The fruits of the Chilean barberry (Berberis darwinii) are used to brew chicha.

 

 

The people of Chiloé use the sweet fruits of the Chilean guava (Ugni molinae) to make chicha. (Wild plant, photographed near Ancud, Chiloé)

 

“[W]e drink simply because we like to, and we vomit because it is fun for us.”

 

AN INDIAN FROM THE RUCUYEN TRIBE IN “KOKA UND CHICHA” [“COCA AND CHICHA”]

 

(NACHTIGALL 1954)

 

 

 

In South America, several trees from the Family Leguminosae that are widely referred to as algarrobo yield fruit pods that are used to make fermented drinks (chicha). (From Pedro de Montenegro, Materia médica misionera, seventeenth century)

 

Sometimes admixtures are used to alter the taste or the effect of chicha. In the Colombian Vaupés region, the dried greenish yellow flowers of Duguetia odorata (Diels) Macbride (Annonaceae) are used to perfume (and strengthen?) chicha. The plant is rich in alkaloids (Schultes and Raffauf 1986, 259*). In the same region, the powdered flowers of Heterostemon mimosoides Desf. are also used as an aromatic additive to the drink (Schultes 1978b, 231*). The Barasa Indians add the powdered bark of Vochysia lomatophylla Standl., known locally as ka-kwee’-gaw-ya, as an abortifacient (Schultes 1977b, 117*). A wide variety of other psychoactive plants may also be added to chicha (see the table on page 741).

Literature

 

See also the entries for beer.

 

Caspar, Franz. 1952. Die Tupari, ihre Chicha-Braumethode und ihre Gemeinschaftsarbeit. Zeitschrift für Ethnologie 77 (2): 245–60.

 

Cutler, Hugh C., and Martin Cardenas. 1947. Chicha, a native South American beer. Botanical Museum Leaflets 13 (3): 33–60.

 

Gómez Parra, Domingo, and Eva Siarez Flores. 1995. Alirrrerunción tradicionál atacameña. Antofagasta, Chile: Fondart.

 

Hartmann, Günther. 1958. Alkoholische Getränke bei den Naturvölkern Südamerikas. Diss., Berlin.

 

———. 1960. Alkoholische Getränke bei den südamerikanischen Naturvölkern. Baessler-Archiv 8 (1).

 

 

“When the inhabitants of the river-filled forests and meadows no longer felt like hunting and gathering, they lived from their reserves, drank home-brewed stimulants, and indulged in polygamy. Hate and jealousy began to creep around the Rucas, and depravity raised its ugly face. Then the giant serpent Caicaivilu awoke from its thousand-year sleep and roused up the wind and the sea so that they would destroy the land. Hurricanes laid waste to the forest, earthquakes in the ocean caused tidal waves. Humans and animals fled to the mountaintops and fought each other for a safe haven. The giant serpent Tentenvilu, who slumbered in the ancient cordilleras, was also awoken by the chaotic din. It realized the distress of the besieged and pushed the mountains upward with all its strength as the ocean rose ever higher. The battle of the enemy serpents lasted for moons upon moons. Then the god Ngenechen intervened, neutralized the battle, and brought the wrathful nature to a standstill. The gulfs, fjords, canals, and islands remained from the waters of the evil serpent and the earth masses of the good serpent.”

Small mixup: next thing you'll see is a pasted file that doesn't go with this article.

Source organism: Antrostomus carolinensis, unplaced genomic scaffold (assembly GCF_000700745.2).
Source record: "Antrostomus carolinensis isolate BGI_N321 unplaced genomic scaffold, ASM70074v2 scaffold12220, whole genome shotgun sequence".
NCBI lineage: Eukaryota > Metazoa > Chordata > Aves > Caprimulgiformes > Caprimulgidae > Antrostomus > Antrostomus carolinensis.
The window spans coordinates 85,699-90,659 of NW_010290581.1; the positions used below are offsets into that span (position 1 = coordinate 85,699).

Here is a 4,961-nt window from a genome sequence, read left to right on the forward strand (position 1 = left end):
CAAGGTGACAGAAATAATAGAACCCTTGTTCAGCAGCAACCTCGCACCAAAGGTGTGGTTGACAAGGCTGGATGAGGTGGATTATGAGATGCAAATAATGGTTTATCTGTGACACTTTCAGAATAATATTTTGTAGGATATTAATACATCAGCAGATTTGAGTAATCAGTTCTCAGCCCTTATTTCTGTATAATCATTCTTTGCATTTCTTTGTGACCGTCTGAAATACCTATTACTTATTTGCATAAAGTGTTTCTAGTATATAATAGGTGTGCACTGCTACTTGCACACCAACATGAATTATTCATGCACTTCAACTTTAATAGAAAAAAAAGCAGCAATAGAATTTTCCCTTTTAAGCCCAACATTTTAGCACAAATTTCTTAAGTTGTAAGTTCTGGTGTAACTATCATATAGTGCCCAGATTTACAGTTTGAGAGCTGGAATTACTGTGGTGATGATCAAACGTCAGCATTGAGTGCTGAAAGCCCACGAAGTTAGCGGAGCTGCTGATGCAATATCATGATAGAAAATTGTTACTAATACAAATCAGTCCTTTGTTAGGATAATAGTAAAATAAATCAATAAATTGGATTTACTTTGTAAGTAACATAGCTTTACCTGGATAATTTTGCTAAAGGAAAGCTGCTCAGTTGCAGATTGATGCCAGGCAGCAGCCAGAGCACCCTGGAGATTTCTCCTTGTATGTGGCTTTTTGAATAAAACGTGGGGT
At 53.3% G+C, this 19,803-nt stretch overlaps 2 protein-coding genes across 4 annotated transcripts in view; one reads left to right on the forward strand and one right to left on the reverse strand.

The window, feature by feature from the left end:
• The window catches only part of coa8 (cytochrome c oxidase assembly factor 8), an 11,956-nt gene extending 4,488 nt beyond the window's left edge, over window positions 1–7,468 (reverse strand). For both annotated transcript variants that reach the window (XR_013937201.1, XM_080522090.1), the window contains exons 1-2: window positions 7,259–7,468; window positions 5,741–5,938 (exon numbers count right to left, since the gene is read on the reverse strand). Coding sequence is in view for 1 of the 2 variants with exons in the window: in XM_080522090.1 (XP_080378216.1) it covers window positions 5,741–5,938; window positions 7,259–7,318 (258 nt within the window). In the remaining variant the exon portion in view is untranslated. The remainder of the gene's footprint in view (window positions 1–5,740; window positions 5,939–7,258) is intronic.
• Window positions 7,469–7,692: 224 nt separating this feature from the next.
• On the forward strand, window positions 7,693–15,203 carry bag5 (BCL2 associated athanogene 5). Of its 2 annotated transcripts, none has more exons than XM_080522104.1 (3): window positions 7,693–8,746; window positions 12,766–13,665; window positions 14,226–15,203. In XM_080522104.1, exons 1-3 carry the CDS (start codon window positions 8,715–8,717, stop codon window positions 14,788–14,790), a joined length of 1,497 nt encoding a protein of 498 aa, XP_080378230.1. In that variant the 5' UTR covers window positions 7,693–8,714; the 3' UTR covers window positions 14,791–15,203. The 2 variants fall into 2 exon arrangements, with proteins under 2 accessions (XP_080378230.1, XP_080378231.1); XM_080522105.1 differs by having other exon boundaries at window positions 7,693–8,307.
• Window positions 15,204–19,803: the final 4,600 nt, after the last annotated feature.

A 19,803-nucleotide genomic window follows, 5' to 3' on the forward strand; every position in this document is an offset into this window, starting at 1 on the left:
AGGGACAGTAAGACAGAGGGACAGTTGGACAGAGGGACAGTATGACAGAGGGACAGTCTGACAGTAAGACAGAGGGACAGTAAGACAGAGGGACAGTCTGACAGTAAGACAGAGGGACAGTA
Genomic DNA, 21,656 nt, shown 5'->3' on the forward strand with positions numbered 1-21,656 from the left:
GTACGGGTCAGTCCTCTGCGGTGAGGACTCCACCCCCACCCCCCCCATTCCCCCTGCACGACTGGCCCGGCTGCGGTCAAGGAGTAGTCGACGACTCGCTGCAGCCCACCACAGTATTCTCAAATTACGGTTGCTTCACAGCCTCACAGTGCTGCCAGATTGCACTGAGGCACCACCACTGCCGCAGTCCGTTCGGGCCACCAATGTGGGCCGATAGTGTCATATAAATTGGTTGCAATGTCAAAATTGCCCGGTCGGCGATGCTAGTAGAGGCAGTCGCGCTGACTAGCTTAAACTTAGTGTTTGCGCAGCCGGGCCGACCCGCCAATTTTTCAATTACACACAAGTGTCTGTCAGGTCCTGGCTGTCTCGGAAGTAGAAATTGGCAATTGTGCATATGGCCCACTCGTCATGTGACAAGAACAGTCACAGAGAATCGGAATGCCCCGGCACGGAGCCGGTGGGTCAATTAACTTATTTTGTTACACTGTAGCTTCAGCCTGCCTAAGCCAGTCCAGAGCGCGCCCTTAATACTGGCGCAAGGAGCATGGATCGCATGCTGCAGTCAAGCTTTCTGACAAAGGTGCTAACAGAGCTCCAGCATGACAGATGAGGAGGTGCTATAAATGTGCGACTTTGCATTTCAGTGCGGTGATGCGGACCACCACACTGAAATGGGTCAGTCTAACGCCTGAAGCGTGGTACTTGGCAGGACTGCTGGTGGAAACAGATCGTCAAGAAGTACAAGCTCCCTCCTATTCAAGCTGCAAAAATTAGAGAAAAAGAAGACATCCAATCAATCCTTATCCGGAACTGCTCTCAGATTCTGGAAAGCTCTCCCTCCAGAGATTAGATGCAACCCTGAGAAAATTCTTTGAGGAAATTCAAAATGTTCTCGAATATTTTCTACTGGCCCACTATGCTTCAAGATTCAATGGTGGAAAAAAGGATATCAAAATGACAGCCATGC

A flOOD LEGEND FROM CHILOÉ, SOUTHERN CHILE IN CHILE MIT OSTERINSEL [CHILE AND EASTER ISLAND] (SEELER 1994, 174)

 

———. 1981. Alkoholische Getränke bei den südamerikanischen Indianern. In Rausch und Realität, ed. G. Völger, 1:152–62. Cologne: Rautenstrauch-Joest-Museum für Völkerkunde.

 

Hrdlicka, A. 1904. Method of preparing tesvino among the White River Apaches. American Anthropologist, n.s., 6:190–91.

 

Karsten, Rafael. 1920. Berauschende und narkotische Getränke unter den Indianern Südamerikas. Acta Acad. Åboensis.

 

Lomnitz, L. 1973. Influencia de los cambios políticos y económicos en la ingestión de alcohol: el caso Mapuche. América Indígena 33 (1): 133–50.

 

Moore, Jerry D. 1989. Pre-Hispanic beer in coastal Peru: Technology and social context of prehistoric production. American Anthropologist, n.s., 91:682–95.

 

Mowat, Linda. 1989. Cassava and chicha: Bread and beer of the Amazonian Indians. Aylesbury, U.K.: Shire Ethnography.

 

Nachtigall, Horst. 1954. Koka und Chicha. Kosmos 50 (9): 423–27.

 

Nicholson, G. Edward. 1960. Chicha maize types and chicha manufacture in Peru. Economic Botany 14 (4): 290–99.

 

Scheffer, Karl-Georg. 1981. Chicha in Südamerika. In Rausch und Realität, ed. G. Völger, 1: 146–51. Cologne: Rautenstrauch-Joest-Museum für Völkerkunde.

 

Seeler, Rolf. 1994. Chile mit Osterinsel. Cologne: DuMont.

 

Terhune, Stuart J., James W. Hogg, and Brian M. Lawrence. 1974. β-spathulene: A new sesquiterpene in Schinus molle oil. Phytochemistry 13:865–66.

 

Vásquez, Mario. 1967. La chicha en los países andinos. Ámérica Indígena 27 (2): 265–82.